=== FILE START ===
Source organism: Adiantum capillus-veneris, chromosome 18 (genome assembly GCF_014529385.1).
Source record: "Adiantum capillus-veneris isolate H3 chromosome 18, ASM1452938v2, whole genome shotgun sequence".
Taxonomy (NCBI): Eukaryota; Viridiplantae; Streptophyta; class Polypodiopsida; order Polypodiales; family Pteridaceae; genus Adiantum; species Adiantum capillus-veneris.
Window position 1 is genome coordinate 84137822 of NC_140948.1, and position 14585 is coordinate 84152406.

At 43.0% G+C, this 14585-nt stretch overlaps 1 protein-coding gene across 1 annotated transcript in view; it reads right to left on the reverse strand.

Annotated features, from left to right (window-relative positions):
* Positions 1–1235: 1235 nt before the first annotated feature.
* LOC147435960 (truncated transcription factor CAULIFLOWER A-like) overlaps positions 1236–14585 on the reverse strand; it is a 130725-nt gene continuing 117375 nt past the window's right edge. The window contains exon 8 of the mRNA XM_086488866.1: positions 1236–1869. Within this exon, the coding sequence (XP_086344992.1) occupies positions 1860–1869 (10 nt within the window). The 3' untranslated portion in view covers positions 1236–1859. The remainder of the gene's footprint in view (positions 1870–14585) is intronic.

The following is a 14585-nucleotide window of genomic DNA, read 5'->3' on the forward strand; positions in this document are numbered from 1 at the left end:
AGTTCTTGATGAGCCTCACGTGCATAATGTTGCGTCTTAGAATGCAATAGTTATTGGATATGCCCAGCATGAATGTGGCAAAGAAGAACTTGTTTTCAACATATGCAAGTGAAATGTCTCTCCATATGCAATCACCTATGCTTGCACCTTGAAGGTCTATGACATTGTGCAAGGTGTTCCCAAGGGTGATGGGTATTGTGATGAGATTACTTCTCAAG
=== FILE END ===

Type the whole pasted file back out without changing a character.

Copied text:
Source organism: Adiantum capillus-veneris, chromosome 18 (genome assembly GCF_014529385.1).
Source record: "Adiantum capillus-veneris isolate H3 chromosome 18, ASM1452938v2, whole genome shotgun sequence".
Taxonomy (NCBI): Eukaryota; Viridiplantae; Streptophyta; class Polypodiopsida; order Polypodiales; family Pteridaceae; genus Adiantum; species Adiantum capillus-veneris.
Window position 1 is genome coordinate 84137822 of NC_140948.1, and position 14585 is coordinate 84152406.

At 43.0% G+C, this 14585-nt stretch overlaps 1 protein-coding gene across 1 annotated transcript in view; it reads right to left on the reverse strand.

Annotated features, from left to right (window-relative positions):
* Positions 1–1235: 1235 nt before the first annotated feature.
* LOC147435960 (truncated transcription factor CAULIFLOWER A-like) overlaps positions 1236–14585 on the reverse strand; it is a 130725-nt gene continuing 117375 nt past the window's right edge. The window contains exon 8 of the mRNA XM_086488866.1: positions 1236–1869. Within this exon, the coding sequence (XP_086344992.1) occupies positions 1860–1869 (10 nt within the window). The 3' untranslated portion in view covers positions 1236–1859. The remainder of the gene's footprint in view (positions 1870–14585) is intronic.

The following is a 14585-nucleotide window of genomic DNA, read 5'->3' on the forward strand; positions in this document are numbered from 1 at the left end:
AGTTCTTGATGAGCCTCACGTGCATAATGTTGCGTCTTAGAATGCAATAGTTATTGGATATGCCCAGCATGAATGTGGCAAAGAAGAACTTGTTTTCAACATATGCAAGTGAAATGTCTCTCCATATGCAATCACCTATGCTTGCACCTTGAAGGTCTATGACATTGTGCAAGGTGTTCCCAAGGGTGATGGGTATTGTGATGAGATTACTTCTCAAG